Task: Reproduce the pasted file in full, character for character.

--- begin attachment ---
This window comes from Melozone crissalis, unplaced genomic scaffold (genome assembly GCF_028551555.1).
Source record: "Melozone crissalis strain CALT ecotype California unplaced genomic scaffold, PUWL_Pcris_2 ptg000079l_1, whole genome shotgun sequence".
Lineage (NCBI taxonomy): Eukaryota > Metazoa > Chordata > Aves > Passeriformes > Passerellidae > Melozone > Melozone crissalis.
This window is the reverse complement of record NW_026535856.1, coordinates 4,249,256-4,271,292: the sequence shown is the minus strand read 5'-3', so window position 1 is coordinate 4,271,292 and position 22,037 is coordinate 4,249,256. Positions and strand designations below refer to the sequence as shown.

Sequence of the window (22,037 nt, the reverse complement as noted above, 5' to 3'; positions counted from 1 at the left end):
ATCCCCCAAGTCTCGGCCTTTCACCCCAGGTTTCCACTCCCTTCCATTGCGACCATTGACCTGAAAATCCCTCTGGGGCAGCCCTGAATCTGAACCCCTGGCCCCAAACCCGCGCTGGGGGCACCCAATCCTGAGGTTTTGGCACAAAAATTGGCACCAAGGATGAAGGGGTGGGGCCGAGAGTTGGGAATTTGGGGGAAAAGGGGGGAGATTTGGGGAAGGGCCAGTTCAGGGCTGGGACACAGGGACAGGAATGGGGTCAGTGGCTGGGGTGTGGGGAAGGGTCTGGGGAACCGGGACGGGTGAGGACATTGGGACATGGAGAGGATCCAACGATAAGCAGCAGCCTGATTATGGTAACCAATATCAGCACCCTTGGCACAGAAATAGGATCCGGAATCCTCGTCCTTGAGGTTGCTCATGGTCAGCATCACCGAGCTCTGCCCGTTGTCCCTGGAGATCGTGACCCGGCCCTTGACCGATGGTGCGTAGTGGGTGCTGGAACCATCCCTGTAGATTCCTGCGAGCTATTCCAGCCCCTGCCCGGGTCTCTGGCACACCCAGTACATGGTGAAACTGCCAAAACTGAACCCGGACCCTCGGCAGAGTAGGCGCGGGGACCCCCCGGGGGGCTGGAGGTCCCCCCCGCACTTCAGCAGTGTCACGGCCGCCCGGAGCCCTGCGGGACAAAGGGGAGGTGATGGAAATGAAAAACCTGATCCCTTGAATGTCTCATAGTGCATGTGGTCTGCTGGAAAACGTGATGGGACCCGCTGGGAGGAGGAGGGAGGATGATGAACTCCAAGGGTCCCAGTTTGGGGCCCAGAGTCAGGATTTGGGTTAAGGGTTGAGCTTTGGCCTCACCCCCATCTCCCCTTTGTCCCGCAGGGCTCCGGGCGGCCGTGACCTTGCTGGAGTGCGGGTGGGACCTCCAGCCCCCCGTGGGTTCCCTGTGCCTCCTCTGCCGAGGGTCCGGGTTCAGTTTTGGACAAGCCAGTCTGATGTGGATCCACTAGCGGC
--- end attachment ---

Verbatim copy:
This window comes from Melozone crissalis, unplaced genomic scaffold (genome assembly GCF_028551555.1).
Source record: "Melozone crissalis strain CALT ecotype California unplaced genomic scaffold, PUWL_Pcris_2 ptg000079l_1, whole genome shotgun sequence".
Lineage (NCBI taxonomy): Eukaryota > Metazoa > Chordata > Aves > Passeriformes > Passerellidae > Melozone > Melozone crissalis.
This window is the reverse complement of record NW_026535856.1, coordinates 4,249,256-4,271,292: the sequence shown is the minus strand read 5'-3', so window position 1 is coordinate 4,271,292 and position 22,037 is coordinate 4,249,256. Positions and strand designations below refer to the sequence as shown.

Sequence of the window (22,037 nt, the reverse complement as noted above, 5' to 3'; positions counted from 1 at the left end):
ATCCCCCAAGTCTCGGCCTTTCACCCCAGGTTTCCACTCCCTTCCATTGCGACCATTGACCTGAAAATCCCTCTGGGGCAGCCCTGAATCTGAACCCCTGGCCCCAAACCCGCGCTGGGGGCACCCAATCCTGAGGTTTTGGCACAAAAATTGGCACCAAGGATGAAGGGGTGGGGCCGAGAGTTGGGAATTTGGGGGAAAAGGGGGGAGATTTGGGGAAGGGCCAGTTCAGGGCTGGGACACAGGGACAGGAATGGGGTCAGTGGCTGGGGTGTGGGGAAGGGTCTGGGGAACCGGGACGGGTGAGGACATTGGGACATGGAGAGGATCCAACGATAAGCAGCAGCCTGATTATGGTAACCAATATCAGCACCCTTGGCACAGAAATAGGATCCGGAATCCTCGTCCTTGAGGTTGCTCATGGTCAGCATCACCGAGCTCTGCCCGTTGTCCCTGGAGATCGTGACCCGGCCCTTGACCGATGGTGCGTAGTGGGTGCTGGAACCATCCCTGTAGATTCCTGCGAGCTATTCCAGCCCCTGCCCGGGTCTCTGGCACACCCAGTACATGGTGAAACTGCCAAAACTGAACCCGGACCCTCGGCAGAGTAGGCGCGGGGACCCCCCGGGGGGCTGGAGGTCCCCCCCGCACTTCAGCAGTGTCACGGCCGCCCGGAGCCCTGCGGGACAAAGGGGAGGTGATGGAAATGAAAAACCTGATCCCTTGAATGTCTCATAGTGCATGTGGTCTGCTGGAAAACGTGATGGGACCCGCTGGGAGGAGGAGGGAGGATGATGAACTCCAAGGGTCCCAGTTTGGGGCCCAGAGTCAGGATTTGGGTTAAGGGTTGAGCTTTGGCCTCACCCCCATCTCCCCTTTGTCCCGCAGGGCTCCGGGCGGCCGTGACCTTGCTGGAGTGCGGGTGGGACCTCCAGCCCCCCGTGGGTTCCCTGTGCCTCCTCTGCCGAGGGTCCGGGTTCAGTTTTGGACAAGCCAGTCTGATGTGGATCCACTAGCGGC